Alexandre Dumas

Best known for his historical novels of high adventure The French Author Alexandre Dumas was born 24 July 1802 and raised in poverty, Dumas father tragically died when he was four, and he faced discrimination because of his ethnic African ancestry, although he was more than three-quarters French. Through his father, who was born in Saint-Domingue, he was also the grandson of a French nobleman and a mixed-race slave. His mother was French.As a young man, Dumas’ aristocratic rank helped him acquire work with Louis-Philippe, Duke of Orléans. He began his career by writing plays, he also wrote numerous magazine articles and travel books; his published works totaled 100,000 pages.In the 1840s, Dumas founded the Théâtre Historique in Paris.

In 1851, Dumas left France for Belgium. After several years, he moved on to Russia for a few years, before going to Italy. In 1861 he founded and published the newspaper, L’ Indipendente, which supported the Italian unification effort. In 1864 he returned to Paris. Married, Dumas also had numerous affairs. He was known to have at least four illegitimate children, including a boy named Alexandre Dumas who also became a successful novelist and playwright, and was known as Alexandre Dumas, fils (son), while the elder Dumas became known as Alexandre Dumas, père (father).Prolific in several genres, His novels have been Translated into nearly 100 languages, these have made him one of the most widely read French authors in the world. Many of his novels, including The Count of Monte Cristo, The Three Musketeers, Man in the Iron Mask, Twenty Years After and The Vicomte de Bragelonne were originally published as serials. His novels have been adapted since the early twentieth century for nearly 200 films.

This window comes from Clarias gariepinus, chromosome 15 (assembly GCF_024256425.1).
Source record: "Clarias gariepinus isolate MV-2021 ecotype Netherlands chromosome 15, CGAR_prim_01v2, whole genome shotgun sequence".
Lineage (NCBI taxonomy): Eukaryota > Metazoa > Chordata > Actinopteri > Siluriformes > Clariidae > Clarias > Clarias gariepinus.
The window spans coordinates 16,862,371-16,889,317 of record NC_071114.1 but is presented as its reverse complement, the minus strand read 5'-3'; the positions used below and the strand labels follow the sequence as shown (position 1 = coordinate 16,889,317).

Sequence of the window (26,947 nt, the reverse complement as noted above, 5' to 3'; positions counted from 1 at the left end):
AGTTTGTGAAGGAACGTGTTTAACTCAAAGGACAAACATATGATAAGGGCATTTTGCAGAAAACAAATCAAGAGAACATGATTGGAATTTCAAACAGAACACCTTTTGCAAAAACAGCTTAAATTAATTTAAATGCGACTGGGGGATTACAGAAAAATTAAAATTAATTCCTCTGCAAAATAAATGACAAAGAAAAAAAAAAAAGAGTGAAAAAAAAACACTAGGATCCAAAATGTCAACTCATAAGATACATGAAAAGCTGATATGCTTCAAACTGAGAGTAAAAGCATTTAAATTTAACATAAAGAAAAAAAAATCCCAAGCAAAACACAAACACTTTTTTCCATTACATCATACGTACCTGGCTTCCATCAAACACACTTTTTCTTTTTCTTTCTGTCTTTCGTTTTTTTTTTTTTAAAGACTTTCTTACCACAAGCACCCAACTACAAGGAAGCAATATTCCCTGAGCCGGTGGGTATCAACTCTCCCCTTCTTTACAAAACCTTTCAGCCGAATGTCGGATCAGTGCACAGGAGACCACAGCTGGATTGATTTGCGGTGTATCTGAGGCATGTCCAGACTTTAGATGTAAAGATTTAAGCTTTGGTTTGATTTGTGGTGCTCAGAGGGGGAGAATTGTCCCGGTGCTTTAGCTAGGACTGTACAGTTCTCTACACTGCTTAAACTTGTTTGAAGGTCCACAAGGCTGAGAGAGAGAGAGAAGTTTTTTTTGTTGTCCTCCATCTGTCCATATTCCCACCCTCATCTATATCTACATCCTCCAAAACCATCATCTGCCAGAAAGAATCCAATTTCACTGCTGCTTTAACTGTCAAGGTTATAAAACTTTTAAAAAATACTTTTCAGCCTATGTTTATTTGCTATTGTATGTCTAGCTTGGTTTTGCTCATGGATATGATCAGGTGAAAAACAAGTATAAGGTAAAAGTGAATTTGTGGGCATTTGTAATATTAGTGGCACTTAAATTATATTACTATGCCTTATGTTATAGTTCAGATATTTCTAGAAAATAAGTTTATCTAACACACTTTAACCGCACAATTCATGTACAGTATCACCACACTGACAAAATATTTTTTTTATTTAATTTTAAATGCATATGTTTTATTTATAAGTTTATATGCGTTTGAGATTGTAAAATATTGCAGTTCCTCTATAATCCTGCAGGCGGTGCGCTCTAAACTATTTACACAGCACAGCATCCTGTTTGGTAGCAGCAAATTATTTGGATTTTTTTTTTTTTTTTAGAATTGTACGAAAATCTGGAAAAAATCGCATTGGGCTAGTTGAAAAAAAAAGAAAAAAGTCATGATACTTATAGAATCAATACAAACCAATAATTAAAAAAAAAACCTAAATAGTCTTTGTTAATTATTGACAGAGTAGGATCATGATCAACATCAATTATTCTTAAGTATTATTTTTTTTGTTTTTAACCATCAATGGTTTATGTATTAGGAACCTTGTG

Dumas’ sadly passed away on 5 December 1870 and his last novel, The Knight of Sainte-Hermine, unfinished at his death, was completed by a scholar and published in 2005, becoming a bestseller. It was published in English in 2008 as The Last Cavalier. Many of Dumas’ novels have been adapted for screen and television numerous times, including The Man in the Iron Mask, the Count of Monte Christo and the Three Musketeers.